Academic journal article Nineteenth-Century Prose

David Masson, Pedagogical Reform, and the Victorian Novel

Academic journal article Nineteenth-Century Prose

David Masson, Pedagogical Reform, and the Victorian Novel

Article excerpt

David Masson, best remembered by subsequent generations for his work on Milton, was a pioneer on two fronts in the advancement of letters in Victorian England. Masson's reviews and his influential book British Novelists and their Styles lent gravitas to the novel as an art form. Masson's survey of the English novel lays heavy stress on the relationship between authors' biographies and their fiction, and privileges summary and appreciation over evaluation; in it Masson offers advice to novelists wishing to write works that will be of lasting value. While these approaches may be conventional, British Novelists is notable for its serious attention to the works of contemporary authors. Masson carried that progressive approach into his teaching at University College, London, and at the University of Edinburgh, where his courses included analysis of contemporary fiction. That progressive spirit is also evident in Masson's championing higher education for women; he was the first to offer an undergraduate course on literature exclusively for women, and its popularity--and the high marks women received on course examinations--were influential in convincing the University to admit women in later years.


David Masson's literary eminence can scarcely be overstated: he was the first editor, from 1859, of Macmillan's Magazine, a position he held for nearly a decade; a professor for over forty years, first at University College London, and then the University of Edinburgh; and throughout this he remained a public intellectual via his prolific output as a critic and biographer. His long list of publications suggests a capricious and broad intellectual range, with book-length studies on topics including Milton, Thomas De Quincey, Romantic poetry, and contemporary novelists. This open-minded approach to subject and genre will form part of the focus of this essay, which highlights two key aspects of Masson's career. First, I will examine Masson's critical writing on the novel and the position afforded to this genre on his university syllabuses; and second, I will focus on Masson's pioneering work in promoting higher education for women.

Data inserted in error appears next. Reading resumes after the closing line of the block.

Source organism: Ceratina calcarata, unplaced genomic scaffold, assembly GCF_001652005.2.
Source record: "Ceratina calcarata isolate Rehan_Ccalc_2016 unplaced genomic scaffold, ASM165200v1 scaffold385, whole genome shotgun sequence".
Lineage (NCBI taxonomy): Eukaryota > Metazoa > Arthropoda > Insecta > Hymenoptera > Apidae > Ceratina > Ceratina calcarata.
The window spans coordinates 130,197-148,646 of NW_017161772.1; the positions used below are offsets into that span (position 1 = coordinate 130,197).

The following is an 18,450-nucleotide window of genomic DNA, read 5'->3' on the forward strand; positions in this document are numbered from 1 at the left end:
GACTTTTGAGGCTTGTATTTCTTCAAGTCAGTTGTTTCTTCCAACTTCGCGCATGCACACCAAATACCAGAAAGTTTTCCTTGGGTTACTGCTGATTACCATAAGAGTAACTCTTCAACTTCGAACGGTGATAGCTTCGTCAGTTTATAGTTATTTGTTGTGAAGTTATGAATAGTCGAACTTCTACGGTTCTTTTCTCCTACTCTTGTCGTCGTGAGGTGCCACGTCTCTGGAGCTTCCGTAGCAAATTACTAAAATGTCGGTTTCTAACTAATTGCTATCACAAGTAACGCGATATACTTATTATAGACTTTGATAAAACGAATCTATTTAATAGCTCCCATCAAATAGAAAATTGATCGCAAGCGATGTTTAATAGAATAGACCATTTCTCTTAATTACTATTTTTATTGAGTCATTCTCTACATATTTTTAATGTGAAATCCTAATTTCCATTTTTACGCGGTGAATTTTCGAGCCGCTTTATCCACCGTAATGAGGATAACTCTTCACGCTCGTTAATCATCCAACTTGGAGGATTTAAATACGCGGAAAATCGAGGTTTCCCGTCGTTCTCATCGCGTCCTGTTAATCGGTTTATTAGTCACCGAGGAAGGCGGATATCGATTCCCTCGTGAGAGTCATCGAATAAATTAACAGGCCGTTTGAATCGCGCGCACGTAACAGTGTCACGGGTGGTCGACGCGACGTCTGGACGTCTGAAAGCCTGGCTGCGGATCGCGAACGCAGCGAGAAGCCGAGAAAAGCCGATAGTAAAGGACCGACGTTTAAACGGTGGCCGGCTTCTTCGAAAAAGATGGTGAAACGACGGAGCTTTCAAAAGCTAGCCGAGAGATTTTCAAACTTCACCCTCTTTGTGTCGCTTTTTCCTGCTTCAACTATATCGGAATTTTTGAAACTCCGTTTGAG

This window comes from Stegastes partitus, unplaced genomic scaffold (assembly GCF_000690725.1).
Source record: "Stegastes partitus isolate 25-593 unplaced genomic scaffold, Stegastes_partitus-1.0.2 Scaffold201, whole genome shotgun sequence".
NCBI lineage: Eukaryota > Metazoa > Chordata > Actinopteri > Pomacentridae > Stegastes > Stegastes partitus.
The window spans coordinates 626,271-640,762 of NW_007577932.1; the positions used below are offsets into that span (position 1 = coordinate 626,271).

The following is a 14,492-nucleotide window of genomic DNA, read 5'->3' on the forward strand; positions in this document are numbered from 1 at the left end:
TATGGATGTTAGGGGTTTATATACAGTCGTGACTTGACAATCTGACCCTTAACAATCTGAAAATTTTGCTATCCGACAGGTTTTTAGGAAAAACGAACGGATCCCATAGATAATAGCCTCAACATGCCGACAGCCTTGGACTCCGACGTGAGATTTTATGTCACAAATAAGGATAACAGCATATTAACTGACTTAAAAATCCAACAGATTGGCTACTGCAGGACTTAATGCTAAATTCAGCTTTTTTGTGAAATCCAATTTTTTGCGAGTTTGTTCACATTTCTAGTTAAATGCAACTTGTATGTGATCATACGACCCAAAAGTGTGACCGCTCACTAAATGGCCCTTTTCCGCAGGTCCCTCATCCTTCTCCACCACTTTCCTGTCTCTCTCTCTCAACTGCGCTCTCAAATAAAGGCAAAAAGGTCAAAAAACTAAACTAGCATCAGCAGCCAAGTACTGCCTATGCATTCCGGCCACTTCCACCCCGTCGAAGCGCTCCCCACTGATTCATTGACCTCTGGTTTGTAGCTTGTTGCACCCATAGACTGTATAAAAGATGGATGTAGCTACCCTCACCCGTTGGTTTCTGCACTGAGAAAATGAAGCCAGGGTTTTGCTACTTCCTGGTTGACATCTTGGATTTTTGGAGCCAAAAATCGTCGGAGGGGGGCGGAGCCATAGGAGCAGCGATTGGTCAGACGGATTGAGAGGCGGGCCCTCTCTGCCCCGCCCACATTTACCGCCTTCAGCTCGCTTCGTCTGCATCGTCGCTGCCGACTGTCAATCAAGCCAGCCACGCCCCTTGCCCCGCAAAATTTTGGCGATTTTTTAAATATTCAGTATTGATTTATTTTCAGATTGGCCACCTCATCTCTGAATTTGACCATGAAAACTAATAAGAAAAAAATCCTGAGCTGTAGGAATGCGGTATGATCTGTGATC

When Masson, a graduate of the universities of Aberdeen and Edinburgh, moved to London in the 1840s, he was introduced to the foremost literary figures of the day by influential fellow Scotsman Thomas Carlyle. The reviews and articles Masson was subsequently commissioned to write for leading publications such as the Athenaeum and the British Quarterly Review marked him out as a highly astute literary critic--a reputation that secured his appointment, in 1852, as Professor of English Language and Literature at University College London, replacing the poet Arthur Hugh Clough. In 1859, while still at University College, Masson was appointed editor of a new publication, Macmillan's Magazine, the first of the mid-century monthly shilling periodicals, launched just ahead of the Cornhill and Temple Bar. Masson remained there as editor until 1868, but moved to the University of Edinburgh in 1865 to take up the position of Regius Professor of Rhetoric and English Literature.

Masson's posthumous reputation largely stands on his Milton scholarship. His multivolume study of the poet, the first volume of which was published in 1859, was a landmark piece of literary scholarship that confirmed Masson as one of the most important historians and critics of the Victorian age. Masson's work on Milton was part biography, part history. The hallmark of his style was to examine writers as products of their social environment; therefore, readers of each of his biographies were offered as much (if not more) in terms of historical context as literary analysis. Recent Milton scholars, among them William Riley Parker, Christopher Hill, and A.N. Wilson, have suggested that Masson's Life of John Milton should still be regarded as an outstanding resource on the poet (Wilson 197).

Perhaps unsurprisingly, given this widespread admiration for his work on Milton, many of Masson's other books have tended to be overshadowed, yet his British Novelists and their Styles, which was also published in 1859 and which consisted of four lectures originally delivered to the Philosophical Institution of Edinburgh the previous year, warrants further attention for several reasons. …

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